2017 Auxey-Duresses, Comte Armand, Burgundy

2017 Auxey-Duresses, Comte Armand, Burgundy

Product: 20178013899
2017 Auxey-Duresses, Comte Armand, Burgundy

Description

A lovely bright, luminous colour, this has a very pretty nose and enough weight to balance Auxey’s slightly grainy tannins. With a bigger crop, Paul only had space for eight percent whole-bunch in the tank and the  oak component has been kept to 15 percent. Drink 2020-2024.

Paul Zinetti was realistic yet confident in the quality of his 2017s. Such an early harvest, which started in Volnay Frémiets on 3rd September and ended in Auxey on 11th September, provided new challenges which Paul addressed creatively and sympathetically. The wines were fruity and direct but he found that colour and structure were slow to come, so he kept the wine on skins for a week or more after fermentation. There is less whole-bunch this year as the stems weren’t always fully ripe, but his de-stemmer preserves a lot of whole berries anyway. He will bottle all the reds before Christmas without filtration but he will trial some fining to round out the tannins.

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Critics reviews

Wine Advocate86-88/100
Wine Advocate86-88/100
The 2017 Auxey-Duresses Village offers up aromas of earthy red fruits, espresso roast and recently used wood, followed by a medium-bodied, firm and tangy palate. The wine had just been racked when I tasted it, so I suspect it will have fleshed out by the time it's bottled, but Paul Zinetti told me it might be fined.
William Kelley - 31/01/2019 Read more

About this WINE

Domaine Comte Armand

Domaine Comte Armand

Owned by the family of the Comte Armand since 1825, Clos des Epeneaux is among Pommard’s most revered vineyards. Post-phylloxera, it wasn’t replanted until 1930. Further vineyards were acquired in ’94: Auxey-Duresses, Auxey-Duresses Premier Cru, Volnay and Volnay’s Frémiets.

The modern era effectively began with Pascal Marchand, who was succeeded as winemaker by Benjamin Leroux. When Ben left in 2014 to focus on his own business, Paul Zinetti took the reins.

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Auxey-Duresses

Auxey-Duresses

A small village in a side valley off the Côte de Beaune, with a slightly cooler local climate making for a more austere style of Burgundy. Nonetheless this can be an excellent source of relatively inexpensive wine in warmer years, or from top producers. At the moment production is about 75:25 red to white. The reds can age well, while the whites can have a most attractive minerality.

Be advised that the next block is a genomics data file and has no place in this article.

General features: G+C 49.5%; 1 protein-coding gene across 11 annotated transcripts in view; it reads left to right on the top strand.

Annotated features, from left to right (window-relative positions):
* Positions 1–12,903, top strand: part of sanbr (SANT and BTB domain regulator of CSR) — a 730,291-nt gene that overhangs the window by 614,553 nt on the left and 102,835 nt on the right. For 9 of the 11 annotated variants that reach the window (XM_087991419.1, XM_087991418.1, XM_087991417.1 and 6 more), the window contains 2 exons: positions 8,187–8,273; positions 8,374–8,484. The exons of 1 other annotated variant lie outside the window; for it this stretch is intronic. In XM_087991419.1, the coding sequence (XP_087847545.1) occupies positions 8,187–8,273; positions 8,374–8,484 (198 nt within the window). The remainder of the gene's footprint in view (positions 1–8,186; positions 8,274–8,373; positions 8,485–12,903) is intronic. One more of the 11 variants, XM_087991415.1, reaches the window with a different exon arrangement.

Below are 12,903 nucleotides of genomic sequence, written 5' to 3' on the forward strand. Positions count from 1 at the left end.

• 138 hectares of village Auxey-Duresses
  • 32 hectares of Premier Cru vineyards (nine in all), the best being Les Duresses
  • Recommended producers:  Comte Armand (red), Fichet (white)

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Pinot Noir

Pinot Noir

Pinot Noir is probably the most frustrating, and at times infuriating, wine grape in the world. However when it is successful, it can produce some of the most sublime wines known to man. This thin-skinned grape which grows in small, tight bunches performs well on well-drained, deepish limestone based subsoils as are found on Burgundy's Côte d'Or.

Pinot Noir is more susceptible than other varieties to over cropping - concentration and varietal character disappear rapidly if yields are excessive and yields as little as 25hl/ha are the norm for some climats of the Côte d`Or.

Because of the thinness of the skins, Pinot Noir wines are lighter in colour, body and tannins. However the best wines have grip, complexity and an intensity of fruit seldom found in wine from other grapes. Young Pinot Noir can smell almost sweet, redolent with freshly crushed raspberries, cherries and redcurrants. When mature, the best wines develop a sensuous, silky mouth feel with the fruit flavours deepening and gamey "sous-bois" nuances emerging.

The best examples are still found in Burgundy, although Pinot Noir`s key role in Champagne should not be forgotten. It is grown throughout the world with notable success in the Carneros and Russian River Valley districts of California, and the Martinborough and Central Otago regions of New Zealand.

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